Were my Irish Large ancestors French?
I don't know, but will use any excuse
for a trip to Paris!

     Huguenots fled to England, the American colonies, and other European countries. They came to Ireland, many brought in groups by the British, many fleeing on their own, some via the British military. Most of those who arrived in Ireland did so in the 1600's. The first major group was composed of weavers. Later in the 1600's, bankers, soldiers, financiers, and other professions followed. Small in number, they had a broad influence on Ireland. Eventually, they were absorbed into the Irish population. Often, surnames, cemeteries, street names, and buildings are the only echos of the French roots.
     Many times the French worshipped at a "French Church," which was often a local church of the Church of Ireland that permitted French services. Over the years, most of these congregations were absorbed into the Church of Ireland system.
     Sometimes, researchers discover their Huguenot ancestry through a French surname. But often, these names, too, were absorbed into English and phonetic spellings. Some surnames in Ireland with possible Huguenot roots include some surprises such as Cobb/Cobbe, Devenny, Rainey, Dennis/Denis, Hammond/Hammon, Jolly/Joly, and Terson (disclaimer: do not assume Huguenot roots simply on the basis of a surname) .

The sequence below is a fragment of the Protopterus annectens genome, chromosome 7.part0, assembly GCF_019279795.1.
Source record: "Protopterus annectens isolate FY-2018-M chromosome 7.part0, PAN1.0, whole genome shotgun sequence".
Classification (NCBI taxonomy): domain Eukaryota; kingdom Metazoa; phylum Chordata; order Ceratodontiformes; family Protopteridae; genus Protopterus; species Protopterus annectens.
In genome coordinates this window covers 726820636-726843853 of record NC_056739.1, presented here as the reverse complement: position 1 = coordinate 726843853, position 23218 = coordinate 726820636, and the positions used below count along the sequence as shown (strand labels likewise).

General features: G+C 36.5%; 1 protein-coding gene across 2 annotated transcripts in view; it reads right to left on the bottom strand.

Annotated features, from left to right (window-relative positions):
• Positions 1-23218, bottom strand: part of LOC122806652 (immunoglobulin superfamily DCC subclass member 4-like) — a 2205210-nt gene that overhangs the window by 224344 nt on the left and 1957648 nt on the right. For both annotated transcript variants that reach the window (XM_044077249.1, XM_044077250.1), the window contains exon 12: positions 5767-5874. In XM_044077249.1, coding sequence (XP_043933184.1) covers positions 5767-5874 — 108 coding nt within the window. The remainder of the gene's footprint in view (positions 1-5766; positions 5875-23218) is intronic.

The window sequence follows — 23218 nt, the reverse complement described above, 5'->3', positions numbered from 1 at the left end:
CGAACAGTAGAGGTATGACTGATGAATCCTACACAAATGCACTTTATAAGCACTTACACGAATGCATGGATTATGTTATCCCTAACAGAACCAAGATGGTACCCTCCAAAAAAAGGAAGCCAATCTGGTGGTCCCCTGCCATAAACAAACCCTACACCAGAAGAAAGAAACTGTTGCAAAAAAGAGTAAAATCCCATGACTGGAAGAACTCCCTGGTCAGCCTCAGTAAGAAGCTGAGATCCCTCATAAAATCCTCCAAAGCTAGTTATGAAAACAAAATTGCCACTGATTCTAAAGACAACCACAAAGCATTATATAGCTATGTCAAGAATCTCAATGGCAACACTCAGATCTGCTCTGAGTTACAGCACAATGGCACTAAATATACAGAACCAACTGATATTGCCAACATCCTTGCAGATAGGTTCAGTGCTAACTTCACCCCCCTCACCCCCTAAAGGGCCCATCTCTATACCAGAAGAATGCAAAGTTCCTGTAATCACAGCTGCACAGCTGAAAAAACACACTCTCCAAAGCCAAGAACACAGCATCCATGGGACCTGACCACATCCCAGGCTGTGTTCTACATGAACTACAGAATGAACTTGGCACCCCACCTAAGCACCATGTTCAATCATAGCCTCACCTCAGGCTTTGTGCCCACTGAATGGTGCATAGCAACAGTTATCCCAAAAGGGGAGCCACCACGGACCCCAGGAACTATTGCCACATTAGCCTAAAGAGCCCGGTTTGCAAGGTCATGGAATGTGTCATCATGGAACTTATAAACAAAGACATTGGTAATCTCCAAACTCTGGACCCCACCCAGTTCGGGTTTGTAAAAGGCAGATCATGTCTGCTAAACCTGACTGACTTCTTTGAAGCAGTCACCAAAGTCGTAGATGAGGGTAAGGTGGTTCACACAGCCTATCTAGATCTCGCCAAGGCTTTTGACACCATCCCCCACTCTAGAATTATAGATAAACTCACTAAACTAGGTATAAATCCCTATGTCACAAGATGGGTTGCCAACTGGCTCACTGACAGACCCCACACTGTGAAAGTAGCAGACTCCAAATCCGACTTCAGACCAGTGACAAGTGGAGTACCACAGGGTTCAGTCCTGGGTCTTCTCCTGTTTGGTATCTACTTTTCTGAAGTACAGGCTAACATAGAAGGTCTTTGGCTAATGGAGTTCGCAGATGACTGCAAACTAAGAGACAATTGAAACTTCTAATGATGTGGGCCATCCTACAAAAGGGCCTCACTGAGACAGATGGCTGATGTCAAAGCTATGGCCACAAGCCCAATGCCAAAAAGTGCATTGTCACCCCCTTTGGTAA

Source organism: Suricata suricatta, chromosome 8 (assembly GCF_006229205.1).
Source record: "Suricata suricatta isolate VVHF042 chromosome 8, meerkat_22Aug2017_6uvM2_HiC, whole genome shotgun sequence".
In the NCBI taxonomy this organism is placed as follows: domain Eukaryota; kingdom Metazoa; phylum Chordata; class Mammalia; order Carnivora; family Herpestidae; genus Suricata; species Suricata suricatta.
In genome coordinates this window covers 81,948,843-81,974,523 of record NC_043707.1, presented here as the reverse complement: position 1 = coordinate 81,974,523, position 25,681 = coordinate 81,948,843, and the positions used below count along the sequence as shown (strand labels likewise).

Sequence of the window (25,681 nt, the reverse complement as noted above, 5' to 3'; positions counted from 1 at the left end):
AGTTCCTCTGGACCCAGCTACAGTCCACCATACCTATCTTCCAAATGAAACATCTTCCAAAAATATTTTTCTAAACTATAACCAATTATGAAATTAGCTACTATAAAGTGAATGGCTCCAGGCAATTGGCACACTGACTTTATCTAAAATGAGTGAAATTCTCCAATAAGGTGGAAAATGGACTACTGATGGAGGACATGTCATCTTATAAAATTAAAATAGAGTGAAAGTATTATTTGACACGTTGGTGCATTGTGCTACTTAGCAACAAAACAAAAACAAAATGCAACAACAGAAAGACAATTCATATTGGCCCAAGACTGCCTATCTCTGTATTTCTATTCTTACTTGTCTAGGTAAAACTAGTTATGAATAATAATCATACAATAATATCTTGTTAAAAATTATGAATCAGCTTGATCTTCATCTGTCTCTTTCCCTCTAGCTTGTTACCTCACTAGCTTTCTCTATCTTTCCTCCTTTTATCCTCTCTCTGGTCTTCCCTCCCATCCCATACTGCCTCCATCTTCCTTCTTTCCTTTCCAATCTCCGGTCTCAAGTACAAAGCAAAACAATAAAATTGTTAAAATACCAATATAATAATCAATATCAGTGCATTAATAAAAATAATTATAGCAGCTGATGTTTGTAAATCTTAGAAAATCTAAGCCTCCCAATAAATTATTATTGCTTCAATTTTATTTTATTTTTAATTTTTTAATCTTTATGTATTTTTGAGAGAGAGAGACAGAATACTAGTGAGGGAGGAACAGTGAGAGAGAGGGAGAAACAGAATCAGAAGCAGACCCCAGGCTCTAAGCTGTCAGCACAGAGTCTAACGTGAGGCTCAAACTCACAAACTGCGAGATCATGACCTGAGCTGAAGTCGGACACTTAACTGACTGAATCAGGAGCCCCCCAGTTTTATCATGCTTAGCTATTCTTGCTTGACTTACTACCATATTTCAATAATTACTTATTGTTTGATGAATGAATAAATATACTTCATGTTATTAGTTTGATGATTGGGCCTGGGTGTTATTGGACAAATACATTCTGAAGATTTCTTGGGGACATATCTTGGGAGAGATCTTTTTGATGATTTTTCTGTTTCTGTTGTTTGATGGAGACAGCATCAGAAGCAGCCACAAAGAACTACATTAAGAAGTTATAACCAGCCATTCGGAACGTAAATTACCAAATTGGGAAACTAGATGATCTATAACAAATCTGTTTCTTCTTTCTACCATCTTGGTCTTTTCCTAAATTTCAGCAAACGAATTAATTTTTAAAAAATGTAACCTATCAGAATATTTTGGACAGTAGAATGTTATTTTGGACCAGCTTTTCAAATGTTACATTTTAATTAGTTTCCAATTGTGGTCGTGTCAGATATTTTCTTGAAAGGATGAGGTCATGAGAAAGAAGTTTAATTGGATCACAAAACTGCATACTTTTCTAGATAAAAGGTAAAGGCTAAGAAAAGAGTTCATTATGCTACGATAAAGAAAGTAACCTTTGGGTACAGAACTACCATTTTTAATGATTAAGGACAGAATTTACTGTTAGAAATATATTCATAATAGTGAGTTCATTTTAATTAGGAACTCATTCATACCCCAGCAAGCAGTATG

I stumbled upon the history of the Huguenots in Ireland while researching my surname Large. While I do not know if my Irish Large family includes any Huguenots, the name Large/LeLarge is a common Huguenot surname. It also has Norman roots, so I cannot be sure of where or when any possible French genes entered my family line.
     Huguenot settlements are found the length of Ireland: Belfast, Lisburn, Dundalk, Dublin, Portarlington, Carlow, Kilkenny, and Cork are just some of the sites of settlements and churches.
     I am not advocating that researchers go on fishing expeditions for Huguenot ancestors. But, if the clues are popping up in your Irish  research, and local history includes Huguenot settlements, some research into French Church records or Huguenot history just might break a brick wall.

06 January 2011


     Over the Christmas holidays, I attended the funeral of a cousin I met through my family history work. This man had lived a long life and was greatly loved by his descendants, of whom there are many. As I looked over the crowded room, I was struck by how many people I had met over the years after finding his family line. After we "found" each other, he attended one of my family reunions, and brought many other family members with him. I was so fortunate to have made contact with him.